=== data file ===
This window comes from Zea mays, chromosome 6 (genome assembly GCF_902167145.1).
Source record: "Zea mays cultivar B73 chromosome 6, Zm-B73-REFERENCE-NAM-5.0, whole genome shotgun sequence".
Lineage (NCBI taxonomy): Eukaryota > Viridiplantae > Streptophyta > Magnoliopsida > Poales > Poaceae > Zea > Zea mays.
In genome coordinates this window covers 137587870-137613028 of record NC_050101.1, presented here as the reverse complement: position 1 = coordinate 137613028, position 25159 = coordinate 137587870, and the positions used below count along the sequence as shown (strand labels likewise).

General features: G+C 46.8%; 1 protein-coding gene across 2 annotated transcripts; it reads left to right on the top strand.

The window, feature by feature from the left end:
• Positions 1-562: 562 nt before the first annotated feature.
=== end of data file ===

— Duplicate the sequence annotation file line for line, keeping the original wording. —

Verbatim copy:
This window comes from Zea mays, chromosome 6 (genome assembly GCF_902167145.1).
Source record: "Zea mays cultivar B73 chromosome 6, Zm-B73-REFERENCE-NAM-5.0, whole genome shotgun sequence".
Lineage (NCBI taxonomy): Eukaryota > Viridiplantae > Streptophyta > Magnoliopsida > Poales > Poaceae > Zea > Zea mays.
In genome coordinates this window covers 137587870-137613028 of record NC_050101.1, presented here as the reverse complement: position 1 = coordinate 137613028, position 25159 = coordinate 137587870, and the positions used below count along the sequence as shown (strand labels likewise).

General features: G+C 46.8%; 1 protein-coding gene across 2 annotated transcripts; it reads left to right on the top strand.

The window, feature by feature from the left end:
• Positions 1-562: 562 nt before the first annotated feature.